Longstanding treatments for tapeworm could take on COVID-19
A decade ago, Kim Janda suffered from Clostridioides – a bacterial infection whose multi-drug-resistant strains contribute to diarrheal disease outbreaks around the world. The experience prompted him to use his role as director of the Worm Institute at California’s Scripps Research to develop new and better treatments using a library of modified salicylanilides – molecules already well-established as a counter against tapeworm infection.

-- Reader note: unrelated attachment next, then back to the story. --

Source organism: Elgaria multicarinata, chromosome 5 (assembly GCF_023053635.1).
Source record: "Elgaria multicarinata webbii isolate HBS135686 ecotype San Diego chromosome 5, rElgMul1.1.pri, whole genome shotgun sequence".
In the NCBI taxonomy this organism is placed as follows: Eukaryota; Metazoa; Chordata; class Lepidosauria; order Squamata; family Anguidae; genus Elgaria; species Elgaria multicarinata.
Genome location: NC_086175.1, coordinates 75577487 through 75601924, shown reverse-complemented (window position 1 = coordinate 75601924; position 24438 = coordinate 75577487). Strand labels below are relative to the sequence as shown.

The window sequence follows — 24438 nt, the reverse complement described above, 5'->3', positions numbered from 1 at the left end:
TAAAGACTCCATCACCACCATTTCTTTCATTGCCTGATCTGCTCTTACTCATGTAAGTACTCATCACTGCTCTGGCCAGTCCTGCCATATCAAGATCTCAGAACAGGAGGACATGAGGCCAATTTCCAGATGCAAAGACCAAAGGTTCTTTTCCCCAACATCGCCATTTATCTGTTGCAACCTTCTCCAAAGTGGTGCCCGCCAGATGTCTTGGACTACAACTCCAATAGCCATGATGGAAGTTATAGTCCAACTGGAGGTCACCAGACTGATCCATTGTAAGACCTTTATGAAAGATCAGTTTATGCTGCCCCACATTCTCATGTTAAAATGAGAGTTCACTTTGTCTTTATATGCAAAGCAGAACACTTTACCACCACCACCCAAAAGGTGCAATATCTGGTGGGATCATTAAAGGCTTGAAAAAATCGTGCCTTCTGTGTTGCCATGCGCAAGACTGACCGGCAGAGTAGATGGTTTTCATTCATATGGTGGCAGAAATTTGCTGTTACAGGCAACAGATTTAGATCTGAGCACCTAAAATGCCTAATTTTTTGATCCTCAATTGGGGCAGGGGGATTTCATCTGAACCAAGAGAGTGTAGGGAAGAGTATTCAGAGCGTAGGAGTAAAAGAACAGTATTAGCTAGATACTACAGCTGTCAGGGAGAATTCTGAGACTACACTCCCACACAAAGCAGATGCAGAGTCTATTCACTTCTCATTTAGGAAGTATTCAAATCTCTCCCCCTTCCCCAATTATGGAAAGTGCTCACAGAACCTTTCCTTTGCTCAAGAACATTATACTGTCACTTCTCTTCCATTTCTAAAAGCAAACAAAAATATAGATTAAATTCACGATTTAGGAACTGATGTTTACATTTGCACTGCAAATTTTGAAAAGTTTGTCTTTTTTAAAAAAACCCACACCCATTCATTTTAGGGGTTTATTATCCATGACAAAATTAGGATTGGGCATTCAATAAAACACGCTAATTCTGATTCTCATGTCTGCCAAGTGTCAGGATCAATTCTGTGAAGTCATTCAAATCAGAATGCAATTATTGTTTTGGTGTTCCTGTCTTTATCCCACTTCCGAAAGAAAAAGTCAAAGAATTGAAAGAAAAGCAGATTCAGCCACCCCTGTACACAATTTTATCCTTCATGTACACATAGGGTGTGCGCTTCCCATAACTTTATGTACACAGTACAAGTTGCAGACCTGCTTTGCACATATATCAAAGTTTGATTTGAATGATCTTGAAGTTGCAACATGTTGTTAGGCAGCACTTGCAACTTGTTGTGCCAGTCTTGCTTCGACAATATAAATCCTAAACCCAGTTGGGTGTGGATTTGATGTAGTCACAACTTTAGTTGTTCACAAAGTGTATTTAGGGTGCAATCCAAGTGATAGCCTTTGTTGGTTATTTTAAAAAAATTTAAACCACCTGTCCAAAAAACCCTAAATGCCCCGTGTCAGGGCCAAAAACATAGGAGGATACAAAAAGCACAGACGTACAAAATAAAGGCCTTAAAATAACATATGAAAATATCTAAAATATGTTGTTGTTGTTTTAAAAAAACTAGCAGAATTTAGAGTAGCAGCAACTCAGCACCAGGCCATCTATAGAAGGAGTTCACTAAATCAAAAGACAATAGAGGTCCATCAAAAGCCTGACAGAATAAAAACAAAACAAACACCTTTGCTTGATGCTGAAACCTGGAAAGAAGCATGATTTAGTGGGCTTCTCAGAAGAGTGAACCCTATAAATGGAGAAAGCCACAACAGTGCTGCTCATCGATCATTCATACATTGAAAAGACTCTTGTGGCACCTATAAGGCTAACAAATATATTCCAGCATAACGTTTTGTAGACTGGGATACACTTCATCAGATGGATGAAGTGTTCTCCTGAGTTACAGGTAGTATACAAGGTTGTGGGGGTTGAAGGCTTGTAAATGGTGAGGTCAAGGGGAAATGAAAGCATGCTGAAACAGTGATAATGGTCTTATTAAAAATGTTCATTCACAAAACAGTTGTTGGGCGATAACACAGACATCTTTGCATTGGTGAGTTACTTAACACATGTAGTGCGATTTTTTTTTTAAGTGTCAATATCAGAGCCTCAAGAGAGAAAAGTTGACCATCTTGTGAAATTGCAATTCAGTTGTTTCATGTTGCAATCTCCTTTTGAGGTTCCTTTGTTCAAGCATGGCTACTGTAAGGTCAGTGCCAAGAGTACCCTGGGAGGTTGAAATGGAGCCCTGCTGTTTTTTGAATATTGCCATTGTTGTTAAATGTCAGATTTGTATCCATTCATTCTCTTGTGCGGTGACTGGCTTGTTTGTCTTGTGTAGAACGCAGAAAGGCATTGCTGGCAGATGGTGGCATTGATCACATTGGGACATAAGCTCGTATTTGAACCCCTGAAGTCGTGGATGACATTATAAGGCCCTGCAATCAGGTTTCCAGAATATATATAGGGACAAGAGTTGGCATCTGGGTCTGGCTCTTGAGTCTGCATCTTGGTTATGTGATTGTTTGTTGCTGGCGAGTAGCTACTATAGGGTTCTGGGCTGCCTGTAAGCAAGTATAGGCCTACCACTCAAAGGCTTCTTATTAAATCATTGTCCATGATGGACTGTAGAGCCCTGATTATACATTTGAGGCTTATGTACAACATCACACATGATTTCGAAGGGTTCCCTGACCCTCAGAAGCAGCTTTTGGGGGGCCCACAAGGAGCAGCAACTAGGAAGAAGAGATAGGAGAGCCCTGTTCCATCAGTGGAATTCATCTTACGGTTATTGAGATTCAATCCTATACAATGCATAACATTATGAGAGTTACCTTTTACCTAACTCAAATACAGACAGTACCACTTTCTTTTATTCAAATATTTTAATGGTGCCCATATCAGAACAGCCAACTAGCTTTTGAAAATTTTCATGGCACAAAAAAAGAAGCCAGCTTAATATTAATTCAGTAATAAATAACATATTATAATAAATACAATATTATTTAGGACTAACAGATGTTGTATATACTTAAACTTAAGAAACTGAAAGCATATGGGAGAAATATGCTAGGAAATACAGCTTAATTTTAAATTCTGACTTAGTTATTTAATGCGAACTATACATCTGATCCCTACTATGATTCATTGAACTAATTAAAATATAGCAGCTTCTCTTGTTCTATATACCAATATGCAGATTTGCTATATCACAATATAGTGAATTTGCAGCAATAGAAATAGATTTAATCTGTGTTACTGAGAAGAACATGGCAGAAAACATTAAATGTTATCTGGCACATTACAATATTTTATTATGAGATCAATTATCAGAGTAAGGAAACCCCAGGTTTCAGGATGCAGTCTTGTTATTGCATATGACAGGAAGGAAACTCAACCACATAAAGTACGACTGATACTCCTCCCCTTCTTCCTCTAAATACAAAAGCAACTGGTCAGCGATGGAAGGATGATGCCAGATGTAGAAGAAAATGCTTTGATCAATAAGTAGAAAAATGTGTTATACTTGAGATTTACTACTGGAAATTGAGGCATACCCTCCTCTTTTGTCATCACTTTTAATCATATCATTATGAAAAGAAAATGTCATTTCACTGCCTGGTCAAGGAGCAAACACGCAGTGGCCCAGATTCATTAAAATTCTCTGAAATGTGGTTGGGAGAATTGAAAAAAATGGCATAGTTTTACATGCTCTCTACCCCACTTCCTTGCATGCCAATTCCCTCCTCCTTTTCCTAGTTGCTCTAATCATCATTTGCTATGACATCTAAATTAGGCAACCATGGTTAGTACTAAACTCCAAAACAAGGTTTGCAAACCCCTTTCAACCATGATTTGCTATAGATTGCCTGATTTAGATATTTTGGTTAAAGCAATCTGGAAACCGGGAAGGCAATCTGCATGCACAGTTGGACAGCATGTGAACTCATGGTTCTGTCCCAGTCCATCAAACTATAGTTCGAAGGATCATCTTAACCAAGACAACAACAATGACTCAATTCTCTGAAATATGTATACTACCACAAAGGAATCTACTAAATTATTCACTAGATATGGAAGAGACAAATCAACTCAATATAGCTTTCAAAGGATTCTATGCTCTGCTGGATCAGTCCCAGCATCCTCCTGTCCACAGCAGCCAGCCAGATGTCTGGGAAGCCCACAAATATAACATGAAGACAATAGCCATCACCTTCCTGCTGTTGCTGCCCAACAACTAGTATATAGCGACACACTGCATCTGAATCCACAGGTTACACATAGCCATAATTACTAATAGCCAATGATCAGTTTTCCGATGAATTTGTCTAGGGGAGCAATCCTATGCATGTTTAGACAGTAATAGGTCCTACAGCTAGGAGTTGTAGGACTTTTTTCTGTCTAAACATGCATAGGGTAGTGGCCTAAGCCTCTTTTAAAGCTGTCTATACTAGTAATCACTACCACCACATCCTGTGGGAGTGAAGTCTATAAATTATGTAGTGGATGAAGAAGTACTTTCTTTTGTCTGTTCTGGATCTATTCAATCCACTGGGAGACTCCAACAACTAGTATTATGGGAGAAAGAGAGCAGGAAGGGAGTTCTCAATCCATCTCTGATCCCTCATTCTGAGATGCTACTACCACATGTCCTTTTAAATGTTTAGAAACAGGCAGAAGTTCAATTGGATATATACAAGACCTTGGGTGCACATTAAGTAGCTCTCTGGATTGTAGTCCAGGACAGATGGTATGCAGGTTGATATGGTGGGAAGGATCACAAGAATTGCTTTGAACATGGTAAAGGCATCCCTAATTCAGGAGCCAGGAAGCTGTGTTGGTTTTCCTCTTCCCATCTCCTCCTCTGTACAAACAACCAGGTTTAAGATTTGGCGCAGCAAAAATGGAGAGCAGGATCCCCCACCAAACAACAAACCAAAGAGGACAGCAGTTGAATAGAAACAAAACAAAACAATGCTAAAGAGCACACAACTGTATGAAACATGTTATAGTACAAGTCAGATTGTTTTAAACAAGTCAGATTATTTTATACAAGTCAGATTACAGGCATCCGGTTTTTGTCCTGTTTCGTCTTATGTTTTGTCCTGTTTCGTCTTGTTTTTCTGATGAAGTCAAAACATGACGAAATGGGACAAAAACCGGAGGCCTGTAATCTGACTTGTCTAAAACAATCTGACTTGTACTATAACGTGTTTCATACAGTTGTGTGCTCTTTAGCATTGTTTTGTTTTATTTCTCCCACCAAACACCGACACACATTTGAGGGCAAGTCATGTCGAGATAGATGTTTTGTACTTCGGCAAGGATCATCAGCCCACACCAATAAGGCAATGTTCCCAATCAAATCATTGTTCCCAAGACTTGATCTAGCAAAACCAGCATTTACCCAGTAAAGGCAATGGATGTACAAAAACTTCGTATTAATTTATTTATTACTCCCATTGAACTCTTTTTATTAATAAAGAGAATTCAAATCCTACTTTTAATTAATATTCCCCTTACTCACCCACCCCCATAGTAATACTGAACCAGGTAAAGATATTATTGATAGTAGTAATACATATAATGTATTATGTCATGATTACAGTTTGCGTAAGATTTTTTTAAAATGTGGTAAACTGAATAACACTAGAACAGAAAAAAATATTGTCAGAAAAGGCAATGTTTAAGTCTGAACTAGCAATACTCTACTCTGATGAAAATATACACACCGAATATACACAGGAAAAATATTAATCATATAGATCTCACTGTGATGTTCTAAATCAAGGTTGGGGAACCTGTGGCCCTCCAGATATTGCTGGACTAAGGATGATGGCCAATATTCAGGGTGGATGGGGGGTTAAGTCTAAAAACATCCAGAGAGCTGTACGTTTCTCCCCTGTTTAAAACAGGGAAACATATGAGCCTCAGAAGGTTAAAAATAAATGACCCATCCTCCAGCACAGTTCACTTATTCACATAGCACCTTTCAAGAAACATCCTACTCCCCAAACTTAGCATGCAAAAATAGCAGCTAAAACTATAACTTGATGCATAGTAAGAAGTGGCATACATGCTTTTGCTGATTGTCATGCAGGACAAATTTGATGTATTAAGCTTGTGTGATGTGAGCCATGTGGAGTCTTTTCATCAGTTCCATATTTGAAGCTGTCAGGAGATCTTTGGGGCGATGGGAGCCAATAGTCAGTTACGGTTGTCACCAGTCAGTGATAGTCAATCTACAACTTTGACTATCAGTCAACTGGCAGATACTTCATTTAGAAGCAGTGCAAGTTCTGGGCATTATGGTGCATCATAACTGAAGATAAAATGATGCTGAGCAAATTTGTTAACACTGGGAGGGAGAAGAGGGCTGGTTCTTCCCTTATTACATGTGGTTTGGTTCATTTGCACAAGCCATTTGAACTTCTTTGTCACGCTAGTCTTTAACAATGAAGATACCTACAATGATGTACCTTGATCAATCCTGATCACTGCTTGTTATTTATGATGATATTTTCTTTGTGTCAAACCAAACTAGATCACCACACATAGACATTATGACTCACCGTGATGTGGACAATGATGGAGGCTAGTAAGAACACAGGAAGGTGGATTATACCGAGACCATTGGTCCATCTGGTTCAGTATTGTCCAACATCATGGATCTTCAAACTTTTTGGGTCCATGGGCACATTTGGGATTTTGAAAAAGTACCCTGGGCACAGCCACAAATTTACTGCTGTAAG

Given the COVID-19 pandemic, Janda and his team have begun screening their library for antiviral properties against COVID-19 – and they’ve already uncovered some promising leads. One standout compound – mysteriously (or banally) named “No 11” – was readily absorbed into the bloodstream and was seen to interfere with endocytosis of SARS-CoV-2, hampering the production of new viral particles. Janda believes that “11” would have no trouble tackling COVID-19 variants, as it acts inside cells and not on viral spikes.